After a long wait, several delays and even some lost files in Ethiopia we were finally on our way to meet our son. When we started this process we were only required to go to Ethiopia once, but shortly after we signed paperwork the Ethiopian government changed the requirements to include two visits. The first is an opportunity to meet your child and go to court. Once you "pass court" the child actually becomes "yours." The second trip is squarely focused on going to pickup your new child. It creates a little longer lag in the system, and as an adoptive parent it was frustrating - with that said, it is done with the intent of creating a more stable and ethical program; both of which are imperative to the long term sustainability in the development of international adoptions. Believe it or not, this change to the system was partially as a result of adoptive parents passing court (a power of attorney was sent to court on their behalf so they didn't have to make the trip, but this means they legally adopted a child they never met), meeting their child when it was time to pick him/her up and deciding they didn't want to proceed. At that point the child was "theirs" and it created quite a mess to undo.
When we first signed paperwork there was a possibility that our new little guy would be home by Christmas 2010 . . . what a way to celebrate and close out a big year in our house. Fulfilling a lifelong dream for Jillian and accepting a calling for me. Building our family in this way created an anticipation that was palpable. We fought frustration as it would only prove unproductive and did our best to wait in joyful anticipation. Trust me- we had our moments - it felt like it was just this idea that would never really come to fruition. But one Sunday in early December, our Pastor offered a traditional seasonal reminder of the true meaning of Advent (the Christian period of waiting before Christmas). But this time the words he used just struck home so poignantly - a reminder to wait joyfully. Yes, that was where we needed to be! Anything else only detracted from this life changing experience.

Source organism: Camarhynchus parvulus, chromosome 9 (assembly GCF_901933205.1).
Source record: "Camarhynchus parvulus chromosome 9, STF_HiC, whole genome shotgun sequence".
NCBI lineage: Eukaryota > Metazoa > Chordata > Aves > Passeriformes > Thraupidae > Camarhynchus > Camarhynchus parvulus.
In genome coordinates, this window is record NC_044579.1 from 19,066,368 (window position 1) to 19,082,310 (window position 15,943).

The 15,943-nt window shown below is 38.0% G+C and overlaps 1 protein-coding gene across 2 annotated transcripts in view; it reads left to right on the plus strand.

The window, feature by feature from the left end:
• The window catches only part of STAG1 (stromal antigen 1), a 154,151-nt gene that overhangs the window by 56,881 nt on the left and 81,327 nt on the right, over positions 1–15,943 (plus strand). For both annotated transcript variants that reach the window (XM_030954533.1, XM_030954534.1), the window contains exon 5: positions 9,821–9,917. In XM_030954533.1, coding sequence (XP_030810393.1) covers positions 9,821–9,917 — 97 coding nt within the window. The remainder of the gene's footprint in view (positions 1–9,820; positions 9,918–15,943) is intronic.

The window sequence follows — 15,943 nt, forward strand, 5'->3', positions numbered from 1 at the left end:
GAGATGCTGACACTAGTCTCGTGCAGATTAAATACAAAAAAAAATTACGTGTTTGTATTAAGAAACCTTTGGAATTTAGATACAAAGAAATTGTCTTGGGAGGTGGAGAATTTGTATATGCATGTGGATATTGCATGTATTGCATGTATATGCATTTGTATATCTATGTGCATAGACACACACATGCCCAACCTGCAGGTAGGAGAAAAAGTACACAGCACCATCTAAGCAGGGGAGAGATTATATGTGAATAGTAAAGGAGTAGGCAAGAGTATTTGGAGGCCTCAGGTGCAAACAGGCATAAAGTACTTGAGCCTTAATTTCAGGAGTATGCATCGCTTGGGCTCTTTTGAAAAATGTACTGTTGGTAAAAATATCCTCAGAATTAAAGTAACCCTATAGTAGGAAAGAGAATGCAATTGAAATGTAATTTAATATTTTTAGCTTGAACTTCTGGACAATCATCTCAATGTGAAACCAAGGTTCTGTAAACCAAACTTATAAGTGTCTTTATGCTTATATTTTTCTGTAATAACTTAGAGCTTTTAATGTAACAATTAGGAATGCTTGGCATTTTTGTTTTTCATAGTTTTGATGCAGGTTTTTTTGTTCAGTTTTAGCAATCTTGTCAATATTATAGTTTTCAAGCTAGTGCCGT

First Trip - Getting There
10pm the night before we were to leave on a 6am flight to Washington Dulles (our connection to Ethiopia), we received an email that our flight had been cancelled. Shocking to hear, but Jillian freaked out. Jillian HATES leaving the kids and was nervous enough about the trip already. - As an aside, we spent the previous evening having a "movie night" with the kids in the basement. It was just some good 'ol snuggly time to offer some peace before the big changes that were to come into our family. Much to our surprise - some good friends came over to our house that night to offer some love and encouragement. They prayed over us and offered our family an unbelievable emotional lift. That lift lasted right until the moment Jillian looked at her phone and saw that our flight was cancelled! To Jillian, this was a sign that we should not be going! I spent the next half hour reminding her that we would find a solution. All we had to do was find another flight to Washington. There was even enough time for us to drive there. I assured her we would be on that plane to Ethiopia! We were able to find a flight out of Pittsburgh the next morning. Being who we are - people who do our best work under pressure (that's a nice way of saying we procrastinate) - we weren't even completely packed and now we were faced with a long drive before a different 6am flight. We quickly packed up, woke Jillian's mom (who was staying with the kids), filled her in, kissed the kids and were on our way. Jillian was a wreck - she had worked so hard to make sure that everything back in Ohio would go smoothly and she didn't like leaving amidst such chaos. Surely this was an indication that this was a bad idea! UNTIL... she remembered that our pastor had asked us to drive a missions team from our church to the Pittsburgh airport that same morning! We couldn't do it because we were going to be on our own flight to Ethiopia.